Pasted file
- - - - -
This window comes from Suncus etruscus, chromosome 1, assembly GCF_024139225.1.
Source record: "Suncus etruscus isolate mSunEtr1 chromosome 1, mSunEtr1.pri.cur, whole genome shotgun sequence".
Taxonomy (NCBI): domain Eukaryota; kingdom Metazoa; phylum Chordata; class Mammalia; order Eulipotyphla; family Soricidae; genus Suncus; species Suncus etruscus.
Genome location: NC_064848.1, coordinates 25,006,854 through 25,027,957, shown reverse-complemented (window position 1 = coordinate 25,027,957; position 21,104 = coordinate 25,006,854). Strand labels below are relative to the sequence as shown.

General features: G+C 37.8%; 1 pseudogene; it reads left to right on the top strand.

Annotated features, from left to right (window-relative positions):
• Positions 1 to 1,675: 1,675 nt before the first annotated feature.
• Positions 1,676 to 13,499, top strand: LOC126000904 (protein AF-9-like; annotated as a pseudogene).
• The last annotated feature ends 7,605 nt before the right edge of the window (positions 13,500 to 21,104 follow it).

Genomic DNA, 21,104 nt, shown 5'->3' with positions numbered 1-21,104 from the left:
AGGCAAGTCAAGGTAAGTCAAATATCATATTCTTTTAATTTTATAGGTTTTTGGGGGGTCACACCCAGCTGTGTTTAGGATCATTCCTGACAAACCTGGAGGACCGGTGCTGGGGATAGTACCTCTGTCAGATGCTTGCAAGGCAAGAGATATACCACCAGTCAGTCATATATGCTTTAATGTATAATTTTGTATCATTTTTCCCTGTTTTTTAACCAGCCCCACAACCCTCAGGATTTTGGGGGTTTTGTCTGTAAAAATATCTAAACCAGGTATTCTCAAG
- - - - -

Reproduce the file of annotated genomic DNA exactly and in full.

This window comes from Suncus etruscus, chromosome 1, assembly GCF_024139225.1.
Source record: "Suncus etruscus isolate mSunEtr1 chromosome 1, mSunEtr1.pri.cur, whole genome shotgun sequence".
Taxonomy (NCBI): domain Eukaryota; kingdom Metazoa; phylum Chordata; class Mammalia; order Eulipotyphla; family Soricidae; genus Suncus; species Suncus etruscus.
Genome location: NC_064848.1, coordinates 25,006,854 through 25,027,957, shown reverse-complemented (window position 1 = coordinate 25,027,957; position 21,104 = coordinate 25,006,854). Strand labels below are relative to the sequence as shown.

General features: G+C 37.8%; 1 pseudogene; it reads left to right on the top strand.

Annotated features, from left to right (window-relative positions):
• Positions 1 to 1,675: 1,675 nt before the first annotated feature.
• Positions 1,676 to 13,499, top strand: LOC126000904 (protein AF-9-like; annotated as a pseudogene).
• The last annotated feature ends 7,605 nt before the right edge of the window (positions 13,500 to 21,104 follow it).

Genomic DNA, 21,104 nt, shown 5'->3' with positions numbered 1-21,104 from the left:
AGGCAAGTCAAGGTAAGTCAAATATCATATTCTTTTAATTTTATAGGTTTTTGGGGGGTCACACCCAGCTGTGTTTAGGATCATTCCTGACAAACCTGGAGGACCGGTGCTGGGGATAGTACCTCTGTCAGATGCTTGCAAGGCAAGAGATATACCACCAGTCAGTCATATATGCTTTAATGTATAATTTTGTATCATTTTTCCCTGTTTTTTAACCAGCCCCACAACCCTCAGGATTTTGGGGGTTTTGTCTGTAAAAATATCTAAACCAGGTATTCTCAAG